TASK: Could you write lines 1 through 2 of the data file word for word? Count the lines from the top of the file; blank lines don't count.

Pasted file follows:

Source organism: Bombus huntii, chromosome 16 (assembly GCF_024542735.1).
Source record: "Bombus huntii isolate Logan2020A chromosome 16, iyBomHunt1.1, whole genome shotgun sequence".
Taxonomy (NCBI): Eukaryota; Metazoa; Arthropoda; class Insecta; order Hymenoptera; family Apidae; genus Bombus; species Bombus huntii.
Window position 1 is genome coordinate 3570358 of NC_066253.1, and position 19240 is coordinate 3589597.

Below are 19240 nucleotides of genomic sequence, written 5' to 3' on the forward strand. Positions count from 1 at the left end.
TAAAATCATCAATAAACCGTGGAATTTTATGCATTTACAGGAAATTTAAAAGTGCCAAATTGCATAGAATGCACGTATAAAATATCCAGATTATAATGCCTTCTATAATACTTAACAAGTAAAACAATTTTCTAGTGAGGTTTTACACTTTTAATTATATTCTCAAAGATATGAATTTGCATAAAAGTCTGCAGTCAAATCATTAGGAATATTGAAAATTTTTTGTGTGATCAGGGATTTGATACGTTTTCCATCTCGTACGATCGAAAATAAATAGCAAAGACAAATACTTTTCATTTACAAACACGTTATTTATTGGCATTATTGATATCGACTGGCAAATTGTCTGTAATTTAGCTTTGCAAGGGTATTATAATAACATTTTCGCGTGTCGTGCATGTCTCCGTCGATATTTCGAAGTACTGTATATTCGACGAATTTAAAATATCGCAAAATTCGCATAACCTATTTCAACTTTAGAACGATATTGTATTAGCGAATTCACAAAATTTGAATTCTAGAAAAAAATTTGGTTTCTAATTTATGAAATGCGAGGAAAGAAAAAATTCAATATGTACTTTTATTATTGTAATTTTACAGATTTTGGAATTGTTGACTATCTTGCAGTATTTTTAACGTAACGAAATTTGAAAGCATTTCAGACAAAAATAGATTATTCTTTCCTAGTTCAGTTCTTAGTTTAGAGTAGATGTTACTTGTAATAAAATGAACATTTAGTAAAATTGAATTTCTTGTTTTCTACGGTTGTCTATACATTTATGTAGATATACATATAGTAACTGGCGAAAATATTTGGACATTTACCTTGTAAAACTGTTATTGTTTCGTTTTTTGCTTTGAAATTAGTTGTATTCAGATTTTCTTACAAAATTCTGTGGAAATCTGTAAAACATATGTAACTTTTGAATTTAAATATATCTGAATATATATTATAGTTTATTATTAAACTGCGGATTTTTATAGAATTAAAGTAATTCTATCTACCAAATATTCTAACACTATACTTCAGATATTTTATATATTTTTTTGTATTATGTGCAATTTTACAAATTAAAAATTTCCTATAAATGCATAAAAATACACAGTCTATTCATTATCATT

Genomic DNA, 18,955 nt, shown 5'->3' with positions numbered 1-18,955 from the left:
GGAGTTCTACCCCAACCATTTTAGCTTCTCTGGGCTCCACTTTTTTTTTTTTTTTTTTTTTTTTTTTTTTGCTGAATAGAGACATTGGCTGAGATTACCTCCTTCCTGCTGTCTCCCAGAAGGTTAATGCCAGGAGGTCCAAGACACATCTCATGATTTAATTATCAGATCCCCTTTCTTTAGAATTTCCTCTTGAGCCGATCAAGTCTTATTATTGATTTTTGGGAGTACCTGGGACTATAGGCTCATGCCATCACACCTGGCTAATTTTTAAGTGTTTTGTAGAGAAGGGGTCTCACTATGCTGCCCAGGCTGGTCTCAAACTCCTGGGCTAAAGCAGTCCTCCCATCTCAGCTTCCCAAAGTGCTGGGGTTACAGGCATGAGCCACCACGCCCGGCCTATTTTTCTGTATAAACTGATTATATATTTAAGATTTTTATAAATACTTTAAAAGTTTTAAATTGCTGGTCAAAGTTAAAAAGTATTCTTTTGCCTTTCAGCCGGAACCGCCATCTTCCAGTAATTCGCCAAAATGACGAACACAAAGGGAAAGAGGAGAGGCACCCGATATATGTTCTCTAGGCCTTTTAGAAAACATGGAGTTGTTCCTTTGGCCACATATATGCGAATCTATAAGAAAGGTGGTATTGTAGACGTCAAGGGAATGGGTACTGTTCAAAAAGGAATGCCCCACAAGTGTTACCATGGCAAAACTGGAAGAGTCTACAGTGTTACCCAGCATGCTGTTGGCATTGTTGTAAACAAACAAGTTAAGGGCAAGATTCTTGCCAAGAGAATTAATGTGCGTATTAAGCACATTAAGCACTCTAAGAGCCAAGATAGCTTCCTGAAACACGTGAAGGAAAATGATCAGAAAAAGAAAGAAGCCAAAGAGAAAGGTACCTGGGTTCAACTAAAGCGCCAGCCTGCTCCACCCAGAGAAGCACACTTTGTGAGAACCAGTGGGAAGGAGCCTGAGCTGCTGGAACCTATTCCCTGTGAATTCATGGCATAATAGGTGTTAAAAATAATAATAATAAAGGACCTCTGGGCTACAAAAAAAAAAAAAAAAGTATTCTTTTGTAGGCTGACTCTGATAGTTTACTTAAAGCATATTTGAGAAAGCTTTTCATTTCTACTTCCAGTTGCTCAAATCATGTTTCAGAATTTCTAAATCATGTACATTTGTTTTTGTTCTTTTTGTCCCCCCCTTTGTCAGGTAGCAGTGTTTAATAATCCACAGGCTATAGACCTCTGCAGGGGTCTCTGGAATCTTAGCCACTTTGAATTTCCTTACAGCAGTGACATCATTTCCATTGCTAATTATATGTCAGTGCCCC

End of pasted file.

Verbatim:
Source organism: Bombus huntii, chromosome 16 (assembly GCF_024542735.1).
Source record: "Bombus huntii isolate Logan2020A chromosome 16, iyBomHunt1.1, whole genome shotgun sequence".